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Redskins Are Not Looking for Starting Running Back, Just Covering Their Bases


Keith Allison/ Flickr

It’s no denying the Redskins are literally hurting at running back. Injuries have swept through the group in a heap and seemingly overnight the team’s strongest offensive position is now its weakest due to health. As the Redskins are down to two fully healthy running backs and the team is bringing in notable free agents for workouts, don’t expect them to sign any one of them with the intentions of them being a starter or playing a significant role.

On Sunday, the Redskins worked out four-time pro bowler Jamaal Charles and the New York Giants’ leading rusher in 2017, Orleans Darkwa. And now an NFL Network report surfaced that 2012 NFL MVP Adrian Peterson will visit Redskins Park on Monday. In both Peterson and Charles their prime is long behind them, however, the two have 11 trips to the Pro Bowl between them and their names draw headlines. Yet, if it was up to Redskins head coach Jay Gruden and his coaching staff, neither of the options would be in Washington for very long.

Entering training camp, it was hard press to find a backfield group in the NFL that was more impressive top to bottom than what the Redskins were expected to trot out. Second-round draft pick Derrius Guice was pegged by many analysts as the steal of the draft. Guice was to lead a group that included multiple young and notable starting-caliber backs. The Redskins’ leading rusher in 2017 Samaje Perine, the dynamic all-purpose back in Chris Thompson, last season’s Week 1 starter Robert Kelley, the multi-skilled Byron Marshall, and the speedy Kapri Bibbs joined Guice to create the best running back competition in the league.

In the matter of two preseason games that notion seems eons ago. Guice tore his ACL on a long run that was negated by a holding penalty in Washington’s preseason opener against the New England Patriots. A week later, Perine bust open a 30-yard run on his first carry against the New York Jets only to suffer an ankle injury at the end of the run. Marshall replaced him but on his second carry, he too suffered an ankle injury. And just like that the Redskins lost three promising backs.

Guice is out for the season. Perine is expected to miss at least one week. Marshall initially was expected to miss two to four weeks, but Gruden admitted on Sunday Marshall could be placed on injured reserve. That leaves Kelley and Bibbs as the only two fully healthy running backs on the roster, as Thompson is working his way back from a broken leg he suffered last November when his leg got rolled on as then-quarterback Kirk Cousins was being tackled against the New Orleans Saints.

And yet still, the Redskins are confident what they have inside their locker room is all they need provided they suffer no additional injuries.

“We’re not looking for a starter right now [at running back],” Gruden said per Kimberly A. Martin of the Washington Post.

Darkwa, 26, has the strongest case of any of the running backs that have been revealed to have or be scheduled to have workouts, to stick around beyond preseason. Last season he rushed for 751 yards, five touchdowns and averaged 4.4 yards per carry. Darkwa had more yards and touchdowns and a better yards-per-carry than Peterson and Charles.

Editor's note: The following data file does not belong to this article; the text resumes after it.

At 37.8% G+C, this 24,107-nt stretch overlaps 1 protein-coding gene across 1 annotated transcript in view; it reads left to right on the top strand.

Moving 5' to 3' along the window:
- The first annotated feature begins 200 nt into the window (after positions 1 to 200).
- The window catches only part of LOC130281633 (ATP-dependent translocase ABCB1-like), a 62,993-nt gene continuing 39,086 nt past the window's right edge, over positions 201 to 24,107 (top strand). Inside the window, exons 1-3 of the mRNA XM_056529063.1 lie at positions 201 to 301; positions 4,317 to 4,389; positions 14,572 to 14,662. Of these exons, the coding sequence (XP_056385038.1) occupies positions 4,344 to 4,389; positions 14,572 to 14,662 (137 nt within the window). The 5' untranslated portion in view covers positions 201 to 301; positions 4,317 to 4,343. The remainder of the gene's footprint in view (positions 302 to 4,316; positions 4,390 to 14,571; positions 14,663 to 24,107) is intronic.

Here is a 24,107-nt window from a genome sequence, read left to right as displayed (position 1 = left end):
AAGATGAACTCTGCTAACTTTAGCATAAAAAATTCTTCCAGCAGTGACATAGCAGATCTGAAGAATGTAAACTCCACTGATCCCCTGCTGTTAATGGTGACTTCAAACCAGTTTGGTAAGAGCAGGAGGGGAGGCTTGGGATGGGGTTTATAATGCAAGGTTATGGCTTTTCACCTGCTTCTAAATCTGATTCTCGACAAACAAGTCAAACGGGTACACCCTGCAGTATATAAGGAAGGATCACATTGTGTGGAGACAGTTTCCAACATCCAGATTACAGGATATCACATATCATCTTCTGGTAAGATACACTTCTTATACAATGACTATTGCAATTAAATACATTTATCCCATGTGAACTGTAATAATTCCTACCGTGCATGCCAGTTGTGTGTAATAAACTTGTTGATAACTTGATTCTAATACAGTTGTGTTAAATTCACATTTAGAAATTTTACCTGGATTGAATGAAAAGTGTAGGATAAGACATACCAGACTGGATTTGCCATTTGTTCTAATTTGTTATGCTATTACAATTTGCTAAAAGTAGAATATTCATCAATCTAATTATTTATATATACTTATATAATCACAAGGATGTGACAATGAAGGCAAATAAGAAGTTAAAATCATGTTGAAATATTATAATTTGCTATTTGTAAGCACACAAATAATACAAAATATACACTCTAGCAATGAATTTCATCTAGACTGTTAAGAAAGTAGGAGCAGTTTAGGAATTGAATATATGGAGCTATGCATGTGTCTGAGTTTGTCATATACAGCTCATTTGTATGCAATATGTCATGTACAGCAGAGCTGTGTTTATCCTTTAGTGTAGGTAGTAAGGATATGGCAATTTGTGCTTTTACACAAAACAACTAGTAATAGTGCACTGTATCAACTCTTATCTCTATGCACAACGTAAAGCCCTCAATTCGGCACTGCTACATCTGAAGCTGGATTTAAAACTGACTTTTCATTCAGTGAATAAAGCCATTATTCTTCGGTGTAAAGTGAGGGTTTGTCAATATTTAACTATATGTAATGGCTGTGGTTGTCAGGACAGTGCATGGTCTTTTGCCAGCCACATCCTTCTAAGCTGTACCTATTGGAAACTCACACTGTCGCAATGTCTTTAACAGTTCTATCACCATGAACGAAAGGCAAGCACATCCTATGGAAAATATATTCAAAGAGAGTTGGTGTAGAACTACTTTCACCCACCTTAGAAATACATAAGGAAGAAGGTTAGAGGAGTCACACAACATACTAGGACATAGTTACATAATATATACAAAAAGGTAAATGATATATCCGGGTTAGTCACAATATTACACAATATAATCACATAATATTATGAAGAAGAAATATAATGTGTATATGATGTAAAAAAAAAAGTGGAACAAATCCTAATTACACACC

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Peterson is at the tail end of his career after being the most dominant running back in the NFL earlier this decade. Last season he signed with the New Orleans Saints after his 10-year stint with the Minnesota Vikings ended. However, it was clear early for the Saints he was not a good fit as Alvin Kamara, the 2017 NFL Offensive Rookie of the Year, emerged as a better complement to Mark Ingram. Peterson was traded to Arizona, where he started six games rushing for 448 yards and two touchdowns while averaging 3.5 yards per carry.

Charles was one of more dynamic running backs in the NFL but since a second torn ACL in 2015, he has struggled to reclaim the dynamics he once possessed. After never quite recovering and going through a second surgery in 2016, his nine-year stay with the Kansas City Chiefs was over and he signed with the Denver Broncos before the 2017 season. He rushed for 269 yards and one touchdown while averaging 4.3 yards per carry in a limited role.

While starter is not on the Redskins’ radar, needing a back or two to make it through preseason should be the top priority. Thompson is not expected to play at all in the preseason and Gruden has shown all indication that Kelley is the Week 1 starter. Kelley has started each of the first two preseason games. So, there should be a conscious effort to limit his work the final two preseason games.

Meanwhile, with Thompson still not 100 percent, Bibbs is certainly the team’s best healthy receiver of the group. Against the Jets he snagged seven receptions for 47 yards. He can change direction and gears to knife through defenses much like a healthy Thompson. Bibbs even has strong pass protection skills. Perine is week-to-week, and the least injured of three ailing running backs. He provides a great backup option to Kelley as the workhorse of the group. There’s an argument, if healthy, he should be the Week 1 starter ahead of Kelley. And while the names of Kelley, Perine, Thompson and Perine don’t bring the name value of say Peterson or Charles, they are better options in 2018 than either.

Gruden said the Redskins are “covering their bases” with two more exhibitions games remaining before they travel to Arizona to face the Cardinals to open the regular season on Sept. 9. The free agent workouts are primarily just in case the Redskins running backs cannot regain their health. If anyone signed may not be around for long.



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